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The Ten Commandments Movie Review

moses mille color egypt

1956 – Cecil B. De Mille –

Upon hearing the word “epic,” often the first film to come to mind is Cecil B. De Mille's lavish production of The Ten Commandments. So popular that it is reshown on network television every Easter/Passover season, the biblical blockbuster includes a bit of every genre: action, romance, philosophical reflection, and disasters (plagues of hail, locusts, blood and death long before disaster epics became a genre). Actually, it was De Mille's second try with the material; he had shot a silent version in 1923.

The story is central to the religious traditions of at least two faiths—Christianity and Judaism. It is also central to the political ideals of freedom as a right and the defiance of tyranny as a duty. Moses (Charlton Heston, in one of his many memorable roles) has every reason to be comfortable; he has been rescued from Hebrew slavery and now is an adopted Prince of Egypt, likely to beat out Yul Brynner's Rameses for the Pharoah's throne. He also is the central love interest of Rameses' intended, Princess Nefretiri, and under the careful protection of his princess mother. But the cries of his tortured people are too much for Moses. He kills an Egyptian overseer and flees Egypt to the desert, only to meet God face to face—and return to lead his people to freedom.

Shot mostly in Egypt, the Exodus itself is one of the grandest sequences ever shot, employing 12,000 Arabs and 15,000 animals. The parting of the Red Sea (done by pouring 300,000 gallons of water into a tank and then reversing the film) was spectacular for 1956, and such effects won the film its only Oscar. The acting may be broad (Edward G. Robinson as a Jewish governor?), the subplots a bit simplistic and melodramatic, the scenes often mere tableaux, but the power of the great story and its brilliant, full-color, huge-screen dramatization make it a perennial favorite.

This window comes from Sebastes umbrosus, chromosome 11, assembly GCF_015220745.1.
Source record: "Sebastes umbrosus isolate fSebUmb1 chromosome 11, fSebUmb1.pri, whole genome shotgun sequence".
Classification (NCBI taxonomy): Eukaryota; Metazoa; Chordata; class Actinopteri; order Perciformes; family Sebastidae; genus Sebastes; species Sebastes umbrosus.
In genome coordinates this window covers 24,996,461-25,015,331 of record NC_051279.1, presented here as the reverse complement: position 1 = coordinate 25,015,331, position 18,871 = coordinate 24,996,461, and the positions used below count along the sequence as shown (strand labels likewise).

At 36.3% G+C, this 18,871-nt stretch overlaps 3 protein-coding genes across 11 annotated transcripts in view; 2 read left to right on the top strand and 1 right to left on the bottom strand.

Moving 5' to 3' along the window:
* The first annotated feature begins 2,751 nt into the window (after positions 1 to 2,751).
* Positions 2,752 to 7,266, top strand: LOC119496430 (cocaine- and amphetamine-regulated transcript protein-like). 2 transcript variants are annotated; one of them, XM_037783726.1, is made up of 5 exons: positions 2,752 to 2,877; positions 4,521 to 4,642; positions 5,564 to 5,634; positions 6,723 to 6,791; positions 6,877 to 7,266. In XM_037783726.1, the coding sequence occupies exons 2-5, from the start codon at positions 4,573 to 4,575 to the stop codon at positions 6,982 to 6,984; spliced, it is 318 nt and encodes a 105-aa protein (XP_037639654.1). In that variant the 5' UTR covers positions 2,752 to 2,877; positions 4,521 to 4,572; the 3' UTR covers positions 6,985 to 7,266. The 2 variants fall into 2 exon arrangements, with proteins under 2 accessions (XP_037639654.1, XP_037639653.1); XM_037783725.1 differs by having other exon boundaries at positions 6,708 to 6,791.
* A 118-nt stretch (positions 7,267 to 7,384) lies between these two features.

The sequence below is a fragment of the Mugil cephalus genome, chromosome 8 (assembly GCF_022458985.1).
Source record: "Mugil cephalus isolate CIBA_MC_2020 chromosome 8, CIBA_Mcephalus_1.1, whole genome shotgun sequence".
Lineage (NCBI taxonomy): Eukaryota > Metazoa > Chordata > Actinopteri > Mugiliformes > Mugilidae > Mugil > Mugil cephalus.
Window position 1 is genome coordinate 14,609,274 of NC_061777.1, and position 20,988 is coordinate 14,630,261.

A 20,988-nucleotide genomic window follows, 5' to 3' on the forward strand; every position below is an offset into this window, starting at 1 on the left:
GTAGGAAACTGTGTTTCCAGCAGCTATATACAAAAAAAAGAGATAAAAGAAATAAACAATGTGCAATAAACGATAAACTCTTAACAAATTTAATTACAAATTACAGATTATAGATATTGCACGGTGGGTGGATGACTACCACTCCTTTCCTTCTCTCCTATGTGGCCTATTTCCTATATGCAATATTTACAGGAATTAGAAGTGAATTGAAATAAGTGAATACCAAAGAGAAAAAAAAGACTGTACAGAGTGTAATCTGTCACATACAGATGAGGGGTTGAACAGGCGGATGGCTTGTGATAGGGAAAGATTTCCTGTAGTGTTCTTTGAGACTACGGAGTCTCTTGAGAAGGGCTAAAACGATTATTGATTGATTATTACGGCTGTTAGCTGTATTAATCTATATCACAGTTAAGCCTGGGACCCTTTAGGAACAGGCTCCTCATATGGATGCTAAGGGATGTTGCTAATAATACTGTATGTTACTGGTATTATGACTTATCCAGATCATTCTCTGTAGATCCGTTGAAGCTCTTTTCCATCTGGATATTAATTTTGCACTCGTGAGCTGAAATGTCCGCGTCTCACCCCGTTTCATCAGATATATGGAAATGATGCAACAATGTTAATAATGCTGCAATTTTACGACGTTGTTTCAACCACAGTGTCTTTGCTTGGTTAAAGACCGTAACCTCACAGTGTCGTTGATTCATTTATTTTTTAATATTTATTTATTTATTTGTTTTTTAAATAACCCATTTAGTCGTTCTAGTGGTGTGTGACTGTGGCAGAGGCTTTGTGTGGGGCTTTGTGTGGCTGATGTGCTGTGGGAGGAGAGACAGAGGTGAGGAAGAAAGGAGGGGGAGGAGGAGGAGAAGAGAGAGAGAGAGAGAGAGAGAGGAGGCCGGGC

Cast: Charlton Heston (Moses), Yul Brynner (Pharoah Rameses), Anne Baxter (Nefretiri), Edward G. Robinson (Dathan), Yvonne de Carlo (Sephora), Debra Paget (Lilia), John Derek (Joshua), Cedric Hardwicke (Sethi), Nina Foch (Bithiah), Martha Scott (Yochabel), Judith Anderson (Memnet), Vincent Price (Baka), John Carradine (Aaron), Eduard Franz (Jethro), Olive Deering (Miriam), Donald Curtis (Mered), Douglas Dumbrille (Jannes), H.B. Warner (Amminadab), Henry Wilcoxon (Pentaur), Fraser Heston (infant Moses), Woody Strode (King of Ethiopia), Mike Connors (herder), Clint Walker (Sardinian captain), Michael Ansara (taskmaster), Carl “Alfalfa” Switzer (slave), Robert Vaughan (spearman/Hebrew at Golden Calf), Herb Alpert (drummer) Screenwriter: Aeneas MacKenzie, Jesse Lasky Jr., Fredric M. Frank, Jack Gariss Cinematographer: Loyal Griggs, John F. Warren, W. Wallace Keley, J. Peverell Marley Composer: Elmer Bernstein Producer: Cecil B. De Mille for Paramount Running Time: 220 minutes Format: VHS, LV Awards: Academy Awards, 1956: Special Effects; Nominations: Art Direction/Set Decoration (color), Color Cinematography, Costume Design (color), Editing, Picture, Sound Budget: $13.5M Box Office: $34.2M (initial release); $83M (by 1959).

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